The special body it was first developed in clay, starting with a wooden form called an armature which helps make a faster, lighter, and less expensive model. Special hot modeling clay is pushed and formed over the armature because when cool the clay becomes firm and hard, perfect for precise modeling.
A special bridge mounted on rails ensures that each contour of the side being modeled is accurately transferred to the other side.
Skillful hands and watchful eyes of the stylists, ensuring that every long sweeping curve is true to the evolve design.
When the clay was completed it was covered with a special plastic sheeting called “Die Knock” which looks like metal, yet can be applied in a fraction of the time it would take to do a similar job in the paint shop
The American colors white and blue were chosen for the Mustang.
When Herb Misch and Eugene Bordinat saw the completed clay, they were delighted.
With the clay approved a female plaster mould was formed the clay was first coated with a partigen, then with a lime slurry.
Then covered with excelsior dipped in plaster.
When hard these plaster moulds were all that were removed.
The fiberglass body form was made by coating them with resin after properly treating the plaster surface then applying glass cloth over the resin coating. Smoothing the cloth to fit the contours.
After several layers of cloth and resin had been laminated, the forms were pushed back into place.
When all the forms were joined and the fiberglass and resin laminate had cured, the molds were removed and the accurate fiberglass body form was finished.
After being cleaned up and painted, the fiberglass body form was subjected to a wind tunnel tests.
The wind tunnel tests confirm the car’s clean aerodynamic design and prove the effectiveness of the side intake vents which are located at high pressure zones in the air stream.
Following the wind tunnels tests, the fiberglass body form was sent to Troutman and Barnes.
Complete plans, specifications, and all component parts accompany her. Roy Lunn checked every part with the builders to insure that everything would function properly.
The body was designed as a semi-unitized construction with the frame, which was now completed.
The aluminum tank was installed as were the one piece special seats that were designed to be an integral part of the body and frame.
The remaining body panels were formed under the under the watchful eyes of these expert west coast bodybuilders.
Their talented hands and hammers fixed the aluminum into precise and graceful shapes.
When finished each of the aluminum panels was carefully fitted to the fiberglass body form to ensure accuracy before they were to be joined and welded to the frame.
The completed aluminum body was flown to Dearborne, where the Mustang was finally assembled.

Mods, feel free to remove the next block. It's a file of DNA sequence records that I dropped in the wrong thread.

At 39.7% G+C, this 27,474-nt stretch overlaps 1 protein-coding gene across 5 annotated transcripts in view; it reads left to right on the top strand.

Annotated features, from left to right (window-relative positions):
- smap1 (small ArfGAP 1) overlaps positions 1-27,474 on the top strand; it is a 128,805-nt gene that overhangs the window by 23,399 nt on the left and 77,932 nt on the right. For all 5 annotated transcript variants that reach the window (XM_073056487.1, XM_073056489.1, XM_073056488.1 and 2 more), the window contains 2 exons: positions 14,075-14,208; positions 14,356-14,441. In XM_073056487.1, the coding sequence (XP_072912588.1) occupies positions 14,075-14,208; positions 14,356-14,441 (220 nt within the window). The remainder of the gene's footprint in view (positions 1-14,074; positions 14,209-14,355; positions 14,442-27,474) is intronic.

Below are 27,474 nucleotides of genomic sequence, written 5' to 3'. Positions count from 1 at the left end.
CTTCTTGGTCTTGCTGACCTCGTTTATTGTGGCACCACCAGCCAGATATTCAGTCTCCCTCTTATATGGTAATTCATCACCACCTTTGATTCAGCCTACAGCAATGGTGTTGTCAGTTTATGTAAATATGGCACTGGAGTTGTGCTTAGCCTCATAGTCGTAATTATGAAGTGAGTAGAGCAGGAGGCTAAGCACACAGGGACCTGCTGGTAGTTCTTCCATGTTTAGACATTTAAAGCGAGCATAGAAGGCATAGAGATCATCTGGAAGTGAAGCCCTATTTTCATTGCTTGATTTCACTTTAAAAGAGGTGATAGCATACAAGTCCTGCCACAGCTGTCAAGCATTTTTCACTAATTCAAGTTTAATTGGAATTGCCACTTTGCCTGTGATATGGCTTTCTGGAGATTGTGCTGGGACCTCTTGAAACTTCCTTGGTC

First of the advanced features to be installed in the car was the adjustable pedal mechanism, providing for varying sizes of drivers.
Brake and clutch master cylinders were mounted on the same unit and connected to the body by flexible hoses.
A one piece competition windshield was put in place.
Large, easily visible instruments were mounted in a padded dash with a built in grab handle.
To cool the engine two special radiators were installed. Each was equipped with a thermostatically controlled fan. And each was just behind a side intake vent.
Including the seats as a part of the body structure was an idea likely to see application in many kinds of future production cars. In addition to strengthening the body allowed clean lightweight seat cushions with built-in head rest that easily could be fixed to the body. And safety belts which readily could be made reachable.
Special A-frame independent suspensions were designed for all four wheels.
Those in front were equipped with nine and a half inch disc brakes adapted from the Ford Consul manufactured in England.
Combined spring and shock absorber units were installed all round.
In the rear, standard nine inch drums also from the English Consul, were fitted.
And a new and unique steering assembly was designed which has a rack and pinion steering gear, a flexible shaft, and three inches of fore and aft adjustment.
The retractable headlights, spare tire, battery, and gas tank are up front.
Access to both front and rear compartments was provided.
Front hinged doors on either side.
Exhausts through the rear and all necessary lights were provided. And so the car was complete – ready for testing.
The faces of Ford’s top executives reflected their surprise and delight in seeing this new car put through its paces for the first time.
There was good reason for their interest and pleasure advanced features made a lot of sense, they proved completely functional, added styling appeal, and could be applied to many of the company’s future products.